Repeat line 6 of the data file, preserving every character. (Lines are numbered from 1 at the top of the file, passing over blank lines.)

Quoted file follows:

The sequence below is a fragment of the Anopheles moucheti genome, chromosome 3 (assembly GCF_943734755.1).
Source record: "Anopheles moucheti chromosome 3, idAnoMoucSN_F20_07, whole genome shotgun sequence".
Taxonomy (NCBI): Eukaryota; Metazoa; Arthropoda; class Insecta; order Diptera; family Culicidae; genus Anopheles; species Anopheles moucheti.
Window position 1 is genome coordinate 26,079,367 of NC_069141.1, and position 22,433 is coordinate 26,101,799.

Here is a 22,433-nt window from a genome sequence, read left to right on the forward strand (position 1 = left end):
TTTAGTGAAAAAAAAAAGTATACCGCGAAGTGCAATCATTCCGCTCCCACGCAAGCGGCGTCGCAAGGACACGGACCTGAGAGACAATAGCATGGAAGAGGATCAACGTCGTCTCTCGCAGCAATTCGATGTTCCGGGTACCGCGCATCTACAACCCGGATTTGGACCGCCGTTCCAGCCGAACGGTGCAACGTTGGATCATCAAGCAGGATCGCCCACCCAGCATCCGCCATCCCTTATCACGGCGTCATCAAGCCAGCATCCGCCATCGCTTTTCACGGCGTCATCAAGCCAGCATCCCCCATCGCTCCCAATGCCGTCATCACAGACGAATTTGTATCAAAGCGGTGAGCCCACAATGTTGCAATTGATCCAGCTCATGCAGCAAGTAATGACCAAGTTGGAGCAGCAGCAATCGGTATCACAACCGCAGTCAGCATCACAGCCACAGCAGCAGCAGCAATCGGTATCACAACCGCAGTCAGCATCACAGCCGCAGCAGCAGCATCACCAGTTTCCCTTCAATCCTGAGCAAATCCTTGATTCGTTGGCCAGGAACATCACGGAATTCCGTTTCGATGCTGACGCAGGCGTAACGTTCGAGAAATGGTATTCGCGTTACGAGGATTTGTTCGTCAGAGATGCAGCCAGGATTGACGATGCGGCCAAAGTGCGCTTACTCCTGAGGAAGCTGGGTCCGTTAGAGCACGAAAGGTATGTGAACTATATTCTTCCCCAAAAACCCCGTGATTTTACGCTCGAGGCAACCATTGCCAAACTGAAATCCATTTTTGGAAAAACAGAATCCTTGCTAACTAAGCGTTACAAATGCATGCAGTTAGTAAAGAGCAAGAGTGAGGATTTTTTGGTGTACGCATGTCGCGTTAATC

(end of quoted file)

TTTAGTGAAAAAAAAAAGTATACCGCGAAGTGCAATCATTCCGCTCCCACGCAAGCGGCGTCGCAAGGACACGGACCTGAGAGACAATAGCATGGAAGAGGATCAACGTCGTCTCTCGCAGCAATTCGATGTTCCGGGTACCGCGCATCTACAACCCGGATTTGGACCGCCGTTCCAGCCGAACGGTGCAACGTTGGATCATCAAGCAGGATCGCCCACCCAGCATCCGCCATCCCTTATCACGGCGTCATCAAGCCAGCATCCGCCATCGCTTTTCACGGCGTCATCAAGCCAGCATCCCCCATCGCTCCCAATGCCGTCATCACAGACGAATTTGTATCAAAGCGGTGAGCCCACAATGTTGCAATTGATCCAGCTCATGCAGCAAGTAATGACCAAGTTGGAGCAGCAGCAATCGGTATCACAACCGCAGTCAGCATCACAGCCACAGCAGCAGCAGCAATCGGTATCACAACCGCAGTCAGCATCACAGCCGCAGCAGCAGCATCACCAGTTTCCCTTCAATCCTGAGCAAATCCTTGATTCGTTGGCCAGGAACATCACGGAATTCCGTTTCGATGCTGACGCAGGCGTAACGTTCGAGAAATGGTATTCGCGTTACGAGGATTTGTTCGTCAGAGATGCAGCCAGGATTGACGATGCGGCCAAAGTGCGCTTACTCCTGAGGAAGCTGGGTCCGTTAGAGCACGAAAGGTATGTGAACTATATTCTTCCCCAAAAACCCCGTGATTTTACGCTCGAGGCAACCATTGCCAAACTGAAATCCATTTTTGGAAAAACAGAATCCTTGCTAACTAAGCGTTACAAATGCATGCAGTTAGTAAAGAGCAAGAGTGAGGATTTTTTGGTGTACGCATGTCGCGTTAATC